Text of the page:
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Theories of origin of

Even though believer of organic origin of petroleum
agrees on its origin, they differ on the issues related to
The process of formation and the primary organic
constituents, i.e., marine / continental origin?
Quantity of present day petroleum as directly obtained from
hydrocarbon of living organisms or by the transformation of
hydrocarbon compounds into petroleum?
Nature of energy involved in the transformation? Viz.
biochemical action, heat and pressure, radioactivity,
catalytic phenomena, etc.

As far as the occurrence of petroleum is concerned, two

schools of thought prevails:
All petroleum was formed in place, either at or adjacent to
the position of the present pools
Petroleum has migrated from areas of origin to trap areas
i.e., source area doesnt necessarily coincide with the
accumulation area.

Theories of origin of

Cosmic theory

Bertheiot (1865), Mendaleef (1877) suggested the

formation of petroleum in the earths interior by the
action of water on metallic carbides such as those of Ca
and Fe. Another proposed mechanism involved the
interaction of alkali metals with CO 2 and water
Metallic Carbide + H2O vapor = CH4 + metallic hydroxide
Free alkali + CO2 + H2O vapor = CH4 + alkali hydroxide
Mantle theory/ Golds earthquake out gassing theory
(Gold,1979; Sugisaki et al, 1983; Gold and Held,1987).
Enriched 13C of methane from the hot spots of red sea,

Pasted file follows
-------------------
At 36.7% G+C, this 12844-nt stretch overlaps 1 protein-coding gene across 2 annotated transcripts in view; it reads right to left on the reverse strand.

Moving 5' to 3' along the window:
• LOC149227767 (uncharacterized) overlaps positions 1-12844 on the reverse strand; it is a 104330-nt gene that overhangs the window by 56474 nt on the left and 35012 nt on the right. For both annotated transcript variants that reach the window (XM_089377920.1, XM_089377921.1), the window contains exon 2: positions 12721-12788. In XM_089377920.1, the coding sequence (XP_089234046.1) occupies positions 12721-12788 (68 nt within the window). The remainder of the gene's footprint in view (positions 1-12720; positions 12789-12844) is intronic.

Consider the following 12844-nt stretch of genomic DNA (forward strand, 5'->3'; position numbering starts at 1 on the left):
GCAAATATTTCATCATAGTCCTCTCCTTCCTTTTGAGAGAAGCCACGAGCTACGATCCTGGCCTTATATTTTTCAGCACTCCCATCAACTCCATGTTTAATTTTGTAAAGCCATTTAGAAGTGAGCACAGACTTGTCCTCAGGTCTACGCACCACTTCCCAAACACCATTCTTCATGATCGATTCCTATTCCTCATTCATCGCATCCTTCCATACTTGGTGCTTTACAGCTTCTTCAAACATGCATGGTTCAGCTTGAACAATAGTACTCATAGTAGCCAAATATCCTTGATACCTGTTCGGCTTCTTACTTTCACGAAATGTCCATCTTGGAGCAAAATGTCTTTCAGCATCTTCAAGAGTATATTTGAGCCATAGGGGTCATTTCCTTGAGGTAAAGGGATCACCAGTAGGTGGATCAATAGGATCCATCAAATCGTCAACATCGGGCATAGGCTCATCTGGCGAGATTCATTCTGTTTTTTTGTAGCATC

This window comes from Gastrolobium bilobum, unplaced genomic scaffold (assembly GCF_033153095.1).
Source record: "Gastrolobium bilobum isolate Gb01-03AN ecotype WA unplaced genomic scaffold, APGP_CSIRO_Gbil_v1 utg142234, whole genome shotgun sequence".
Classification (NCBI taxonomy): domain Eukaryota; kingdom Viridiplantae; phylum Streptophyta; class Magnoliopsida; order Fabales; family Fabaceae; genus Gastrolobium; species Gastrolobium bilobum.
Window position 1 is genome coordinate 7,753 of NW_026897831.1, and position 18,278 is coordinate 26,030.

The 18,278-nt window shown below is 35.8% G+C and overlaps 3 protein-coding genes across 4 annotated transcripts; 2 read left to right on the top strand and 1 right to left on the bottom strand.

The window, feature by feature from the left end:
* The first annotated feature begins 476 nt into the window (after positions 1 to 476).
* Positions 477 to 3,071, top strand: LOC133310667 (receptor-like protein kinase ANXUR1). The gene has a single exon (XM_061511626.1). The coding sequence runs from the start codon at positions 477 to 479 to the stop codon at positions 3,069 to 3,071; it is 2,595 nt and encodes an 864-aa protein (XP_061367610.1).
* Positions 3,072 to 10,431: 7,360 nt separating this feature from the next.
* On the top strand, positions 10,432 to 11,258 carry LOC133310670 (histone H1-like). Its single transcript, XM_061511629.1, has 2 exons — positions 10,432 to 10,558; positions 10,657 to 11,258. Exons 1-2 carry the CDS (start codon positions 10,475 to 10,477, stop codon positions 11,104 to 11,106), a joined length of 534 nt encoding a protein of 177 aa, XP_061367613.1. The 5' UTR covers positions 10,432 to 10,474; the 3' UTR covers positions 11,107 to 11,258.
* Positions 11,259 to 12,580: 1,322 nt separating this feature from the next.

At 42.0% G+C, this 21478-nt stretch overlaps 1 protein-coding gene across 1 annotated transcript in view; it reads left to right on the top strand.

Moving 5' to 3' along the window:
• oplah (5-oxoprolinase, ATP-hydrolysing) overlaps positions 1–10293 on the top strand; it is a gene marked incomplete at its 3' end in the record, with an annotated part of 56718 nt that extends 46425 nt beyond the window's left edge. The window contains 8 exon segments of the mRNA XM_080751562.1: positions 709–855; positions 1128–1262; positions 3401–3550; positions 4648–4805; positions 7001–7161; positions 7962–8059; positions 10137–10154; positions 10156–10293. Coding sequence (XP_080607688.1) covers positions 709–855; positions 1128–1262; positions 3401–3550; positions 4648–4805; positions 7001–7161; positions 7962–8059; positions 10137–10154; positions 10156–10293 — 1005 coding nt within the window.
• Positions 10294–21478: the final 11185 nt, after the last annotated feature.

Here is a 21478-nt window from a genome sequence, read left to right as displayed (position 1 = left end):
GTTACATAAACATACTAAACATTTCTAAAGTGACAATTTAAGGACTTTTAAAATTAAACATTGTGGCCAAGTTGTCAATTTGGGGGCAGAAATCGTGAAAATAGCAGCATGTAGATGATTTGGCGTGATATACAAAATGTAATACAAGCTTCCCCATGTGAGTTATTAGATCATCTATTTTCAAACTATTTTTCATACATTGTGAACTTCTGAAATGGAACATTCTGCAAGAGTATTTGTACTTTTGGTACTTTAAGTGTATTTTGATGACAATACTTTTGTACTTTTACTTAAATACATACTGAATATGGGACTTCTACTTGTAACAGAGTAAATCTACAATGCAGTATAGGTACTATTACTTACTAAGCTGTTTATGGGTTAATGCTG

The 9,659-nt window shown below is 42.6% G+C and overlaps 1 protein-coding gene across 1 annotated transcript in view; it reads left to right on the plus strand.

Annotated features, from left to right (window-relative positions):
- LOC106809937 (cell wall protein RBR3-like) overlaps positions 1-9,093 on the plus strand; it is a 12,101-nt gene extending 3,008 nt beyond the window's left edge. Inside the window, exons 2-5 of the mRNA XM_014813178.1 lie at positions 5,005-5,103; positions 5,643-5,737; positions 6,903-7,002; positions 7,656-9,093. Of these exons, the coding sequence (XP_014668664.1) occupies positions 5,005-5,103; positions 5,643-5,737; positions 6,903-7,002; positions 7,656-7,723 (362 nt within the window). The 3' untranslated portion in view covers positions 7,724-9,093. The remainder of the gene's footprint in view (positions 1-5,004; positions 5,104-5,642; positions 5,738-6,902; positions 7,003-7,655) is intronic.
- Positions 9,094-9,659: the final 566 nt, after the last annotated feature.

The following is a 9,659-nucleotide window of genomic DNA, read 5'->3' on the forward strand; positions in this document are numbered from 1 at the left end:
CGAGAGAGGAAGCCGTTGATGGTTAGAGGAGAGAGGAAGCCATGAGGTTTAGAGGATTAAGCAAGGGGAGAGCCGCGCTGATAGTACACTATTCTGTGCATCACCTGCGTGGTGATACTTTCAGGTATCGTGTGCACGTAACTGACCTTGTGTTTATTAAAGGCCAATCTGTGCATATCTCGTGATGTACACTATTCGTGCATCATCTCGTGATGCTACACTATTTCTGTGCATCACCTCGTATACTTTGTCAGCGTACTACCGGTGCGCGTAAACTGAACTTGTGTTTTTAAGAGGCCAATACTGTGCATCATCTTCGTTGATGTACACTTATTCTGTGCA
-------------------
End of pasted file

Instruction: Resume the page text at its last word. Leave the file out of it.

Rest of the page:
Lake Kivu (East Africa), and East Pacific rise depicts an
abiogenic origin (Mac Donald, 1983).

Theories of origin of

Reasons favouring organic origin of proto-petroleum:

The vast amount of organic matter and hydrocarbons
now found are in the sediments of the earth; and carbon
and hydrogen predominate in the remains of both plant
and animal organic matter
Petroleum crude is a complex mixture of hydrocarbon
compounds belonging to a number of homologous
series which, with no stretch of imagination, can be
synthesized from elemental stage
Many crudes have been found to contain porphyrin
pigments an essential component of all forms of life

Theories of origin of

Most of the crudes contain nitrogen an essential

component of amino acids [CH2(NH2)COOH] a basic
constituent of life
All forms of crude posses the property of rotating the
plane polarized light which is possessed by cholesterol
(C26H45OH) again an essential component of both plant
and animal life. Only inorganic substances which
possess this property are cinnabar (HgS) and quartz
The intimate relation of organic matter with the
petroleum in the sediments leaves little doubt that
organic matter was the original source of the petroleum

Theories of origin of

Duplex origin of petroleum

Duplex origin of petroleum

CO2 and Hydrogen are passed over a catalyst of